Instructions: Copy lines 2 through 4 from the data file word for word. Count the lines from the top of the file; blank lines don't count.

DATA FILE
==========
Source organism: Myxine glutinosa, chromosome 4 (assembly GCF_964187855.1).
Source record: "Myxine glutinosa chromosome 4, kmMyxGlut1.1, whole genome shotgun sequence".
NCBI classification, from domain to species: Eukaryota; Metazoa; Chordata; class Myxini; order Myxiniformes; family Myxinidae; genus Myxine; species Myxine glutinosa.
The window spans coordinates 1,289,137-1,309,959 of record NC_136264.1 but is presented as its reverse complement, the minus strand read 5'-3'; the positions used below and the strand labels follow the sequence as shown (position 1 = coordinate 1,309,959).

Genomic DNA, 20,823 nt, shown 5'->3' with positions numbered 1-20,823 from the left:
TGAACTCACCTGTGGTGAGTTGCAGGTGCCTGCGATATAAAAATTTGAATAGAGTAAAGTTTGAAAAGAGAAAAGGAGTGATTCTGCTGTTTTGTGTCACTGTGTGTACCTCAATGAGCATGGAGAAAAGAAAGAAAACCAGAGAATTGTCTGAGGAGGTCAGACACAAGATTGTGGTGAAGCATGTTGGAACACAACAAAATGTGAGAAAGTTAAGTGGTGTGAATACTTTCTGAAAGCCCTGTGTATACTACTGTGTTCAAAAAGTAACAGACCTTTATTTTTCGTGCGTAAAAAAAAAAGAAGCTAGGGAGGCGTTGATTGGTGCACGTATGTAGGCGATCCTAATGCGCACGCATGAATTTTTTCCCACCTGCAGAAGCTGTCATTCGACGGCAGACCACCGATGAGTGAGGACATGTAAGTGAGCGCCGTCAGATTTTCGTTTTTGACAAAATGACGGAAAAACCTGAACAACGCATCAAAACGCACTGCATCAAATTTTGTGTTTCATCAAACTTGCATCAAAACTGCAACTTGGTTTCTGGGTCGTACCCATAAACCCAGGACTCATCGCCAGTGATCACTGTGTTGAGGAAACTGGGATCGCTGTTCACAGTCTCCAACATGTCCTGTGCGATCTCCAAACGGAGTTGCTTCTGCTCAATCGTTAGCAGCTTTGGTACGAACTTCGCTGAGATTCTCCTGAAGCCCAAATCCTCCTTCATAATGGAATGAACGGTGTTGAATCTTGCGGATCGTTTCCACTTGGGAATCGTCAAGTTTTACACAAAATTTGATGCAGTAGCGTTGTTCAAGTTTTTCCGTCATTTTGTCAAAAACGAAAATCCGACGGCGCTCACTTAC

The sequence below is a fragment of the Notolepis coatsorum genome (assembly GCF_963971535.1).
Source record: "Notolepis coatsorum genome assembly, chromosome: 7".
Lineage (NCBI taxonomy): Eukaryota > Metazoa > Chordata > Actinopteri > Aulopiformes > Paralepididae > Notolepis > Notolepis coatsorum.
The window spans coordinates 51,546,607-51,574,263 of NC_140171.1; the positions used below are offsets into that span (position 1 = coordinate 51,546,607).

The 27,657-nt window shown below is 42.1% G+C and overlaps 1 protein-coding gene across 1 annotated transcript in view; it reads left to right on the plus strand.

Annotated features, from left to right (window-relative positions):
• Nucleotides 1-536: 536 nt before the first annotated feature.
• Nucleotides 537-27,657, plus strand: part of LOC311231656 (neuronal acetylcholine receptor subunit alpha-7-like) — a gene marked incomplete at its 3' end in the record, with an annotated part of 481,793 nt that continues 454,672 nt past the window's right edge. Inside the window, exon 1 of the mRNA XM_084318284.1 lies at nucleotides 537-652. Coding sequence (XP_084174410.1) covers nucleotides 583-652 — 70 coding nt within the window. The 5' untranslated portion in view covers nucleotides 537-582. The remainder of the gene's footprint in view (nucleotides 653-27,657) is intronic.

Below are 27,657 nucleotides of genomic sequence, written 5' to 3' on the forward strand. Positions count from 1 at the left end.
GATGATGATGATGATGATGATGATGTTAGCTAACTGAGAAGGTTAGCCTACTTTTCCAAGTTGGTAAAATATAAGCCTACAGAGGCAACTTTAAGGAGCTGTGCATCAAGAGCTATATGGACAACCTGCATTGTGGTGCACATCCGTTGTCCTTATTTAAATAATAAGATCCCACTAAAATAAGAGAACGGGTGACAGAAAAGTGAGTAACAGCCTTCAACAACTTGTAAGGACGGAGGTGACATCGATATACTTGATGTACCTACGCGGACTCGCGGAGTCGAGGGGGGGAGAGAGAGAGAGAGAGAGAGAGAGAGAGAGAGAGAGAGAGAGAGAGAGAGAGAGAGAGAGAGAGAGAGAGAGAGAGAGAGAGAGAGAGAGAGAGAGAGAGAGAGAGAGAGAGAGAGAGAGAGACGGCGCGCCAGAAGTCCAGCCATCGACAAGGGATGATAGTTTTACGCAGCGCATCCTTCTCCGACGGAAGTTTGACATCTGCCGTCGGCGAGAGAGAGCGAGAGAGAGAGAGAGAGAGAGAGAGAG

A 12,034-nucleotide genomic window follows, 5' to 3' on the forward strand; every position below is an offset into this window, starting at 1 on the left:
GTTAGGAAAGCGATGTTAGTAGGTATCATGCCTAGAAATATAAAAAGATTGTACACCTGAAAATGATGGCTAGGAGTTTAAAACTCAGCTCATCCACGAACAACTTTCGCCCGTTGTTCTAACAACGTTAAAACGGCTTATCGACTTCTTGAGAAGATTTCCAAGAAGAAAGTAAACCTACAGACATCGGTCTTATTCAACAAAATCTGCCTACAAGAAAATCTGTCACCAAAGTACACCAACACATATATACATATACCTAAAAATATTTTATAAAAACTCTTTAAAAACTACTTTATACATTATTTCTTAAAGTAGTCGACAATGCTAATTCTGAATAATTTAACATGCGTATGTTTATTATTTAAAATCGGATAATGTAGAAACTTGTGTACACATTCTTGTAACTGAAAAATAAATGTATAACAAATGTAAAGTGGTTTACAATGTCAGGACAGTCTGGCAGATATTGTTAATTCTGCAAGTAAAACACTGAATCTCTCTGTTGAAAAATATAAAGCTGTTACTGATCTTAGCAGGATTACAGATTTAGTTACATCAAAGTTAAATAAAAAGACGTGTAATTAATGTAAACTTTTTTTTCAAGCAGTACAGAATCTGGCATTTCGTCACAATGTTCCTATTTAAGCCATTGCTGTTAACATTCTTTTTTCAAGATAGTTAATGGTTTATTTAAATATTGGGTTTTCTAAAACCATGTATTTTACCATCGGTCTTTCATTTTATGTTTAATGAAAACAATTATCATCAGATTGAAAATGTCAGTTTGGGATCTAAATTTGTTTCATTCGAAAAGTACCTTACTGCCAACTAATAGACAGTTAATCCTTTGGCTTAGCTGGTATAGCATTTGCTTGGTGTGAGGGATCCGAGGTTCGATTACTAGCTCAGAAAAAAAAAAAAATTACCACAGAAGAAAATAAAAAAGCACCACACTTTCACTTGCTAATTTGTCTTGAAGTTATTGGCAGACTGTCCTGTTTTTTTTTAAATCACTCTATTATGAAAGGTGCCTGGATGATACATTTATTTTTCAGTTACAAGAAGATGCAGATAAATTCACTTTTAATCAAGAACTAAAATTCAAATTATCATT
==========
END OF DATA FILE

Source record: "Myxine glutinosa chromosome 4, kmMyxGlut1.1, whole genome shotgun sequence".
NCBI classification, from domain to species: Eukaryota; Metazoa; Chordata; class Myxini; order Myxiniformes; family Myxinidae; genus Myxine; species Myxine glutinosa.
The window spans coordinates 1,289,137-1,309,959 of record NC_136264.1 but is presented as its reverse complement, the minus strand read 5'-3'; the positions used below and the strand labels follow the sequence as shown (position 1 = coordinate 1,309,959).